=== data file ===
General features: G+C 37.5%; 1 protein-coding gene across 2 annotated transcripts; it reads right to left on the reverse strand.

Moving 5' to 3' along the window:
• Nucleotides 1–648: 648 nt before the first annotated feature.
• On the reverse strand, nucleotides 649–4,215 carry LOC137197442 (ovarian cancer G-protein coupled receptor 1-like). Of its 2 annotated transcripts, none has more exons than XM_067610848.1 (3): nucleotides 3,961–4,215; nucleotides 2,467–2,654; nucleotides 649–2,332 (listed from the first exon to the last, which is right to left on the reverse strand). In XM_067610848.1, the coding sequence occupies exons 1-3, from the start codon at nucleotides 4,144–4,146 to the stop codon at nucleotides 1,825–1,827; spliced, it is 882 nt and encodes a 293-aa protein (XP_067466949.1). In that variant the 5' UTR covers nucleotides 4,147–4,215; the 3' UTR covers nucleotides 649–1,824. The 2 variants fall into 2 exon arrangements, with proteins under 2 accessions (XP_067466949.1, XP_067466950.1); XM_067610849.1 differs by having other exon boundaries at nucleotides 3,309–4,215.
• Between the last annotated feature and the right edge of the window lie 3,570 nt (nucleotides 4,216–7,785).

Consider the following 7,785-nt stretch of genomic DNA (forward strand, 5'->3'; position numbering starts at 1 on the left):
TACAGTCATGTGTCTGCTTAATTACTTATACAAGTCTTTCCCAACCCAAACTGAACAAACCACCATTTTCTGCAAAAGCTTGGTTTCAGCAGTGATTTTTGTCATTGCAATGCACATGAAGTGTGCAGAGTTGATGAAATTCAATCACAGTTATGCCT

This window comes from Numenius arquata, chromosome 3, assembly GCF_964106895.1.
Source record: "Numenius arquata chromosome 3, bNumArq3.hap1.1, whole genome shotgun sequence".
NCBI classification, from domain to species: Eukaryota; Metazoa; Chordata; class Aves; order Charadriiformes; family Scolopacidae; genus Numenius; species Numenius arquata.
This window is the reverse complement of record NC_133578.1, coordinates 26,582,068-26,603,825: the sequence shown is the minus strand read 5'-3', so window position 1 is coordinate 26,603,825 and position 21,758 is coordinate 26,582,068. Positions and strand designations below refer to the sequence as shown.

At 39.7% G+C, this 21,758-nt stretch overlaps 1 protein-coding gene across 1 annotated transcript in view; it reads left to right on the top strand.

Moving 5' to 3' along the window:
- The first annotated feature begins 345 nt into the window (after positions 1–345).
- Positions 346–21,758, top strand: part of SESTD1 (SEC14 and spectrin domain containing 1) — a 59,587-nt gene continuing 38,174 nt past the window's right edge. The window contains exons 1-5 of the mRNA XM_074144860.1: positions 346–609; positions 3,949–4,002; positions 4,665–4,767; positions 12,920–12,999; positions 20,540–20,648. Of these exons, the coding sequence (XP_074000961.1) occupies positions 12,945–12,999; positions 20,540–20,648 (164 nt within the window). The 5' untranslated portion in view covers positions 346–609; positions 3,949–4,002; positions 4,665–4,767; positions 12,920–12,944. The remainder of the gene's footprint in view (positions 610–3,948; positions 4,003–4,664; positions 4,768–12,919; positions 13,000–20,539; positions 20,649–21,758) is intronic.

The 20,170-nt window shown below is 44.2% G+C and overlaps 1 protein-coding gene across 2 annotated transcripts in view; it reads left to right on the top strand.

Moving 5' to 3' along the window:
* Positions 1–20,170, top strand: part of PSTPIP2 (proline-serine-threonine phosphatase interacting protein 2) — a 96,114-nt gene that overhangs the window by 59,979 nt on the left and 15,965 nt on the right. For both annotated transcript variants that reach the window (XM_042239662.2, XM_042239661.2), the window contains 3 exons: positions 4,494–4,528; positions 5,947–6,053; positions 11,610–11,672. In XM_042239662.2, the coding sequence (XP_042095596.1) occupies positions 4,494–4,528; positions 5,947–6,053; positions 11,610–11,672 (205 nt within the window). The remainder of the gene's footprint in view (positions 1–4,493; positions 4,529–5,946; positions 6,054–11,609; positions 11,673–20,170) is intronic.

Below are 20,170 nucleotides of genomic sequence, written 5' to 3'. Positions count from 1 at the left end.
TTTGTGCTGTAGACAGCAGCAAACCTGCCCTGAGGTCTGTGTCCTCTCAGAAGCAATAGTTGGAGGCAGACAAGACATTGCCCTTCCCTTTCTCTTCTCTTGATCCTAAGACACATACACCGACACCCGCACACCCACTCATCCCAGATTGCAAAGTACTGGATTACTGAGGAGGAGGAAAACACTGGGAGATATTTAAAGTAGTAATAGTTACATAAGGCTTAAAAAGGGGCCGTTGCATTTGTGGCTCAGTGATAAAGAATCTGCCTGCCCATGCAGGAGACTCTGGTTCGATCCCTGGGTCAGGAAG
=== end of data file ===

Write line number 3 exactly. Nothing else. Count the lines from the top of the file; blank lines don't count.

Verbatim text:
• Nucleotides 1–648: 648 nt before the first annotated feature.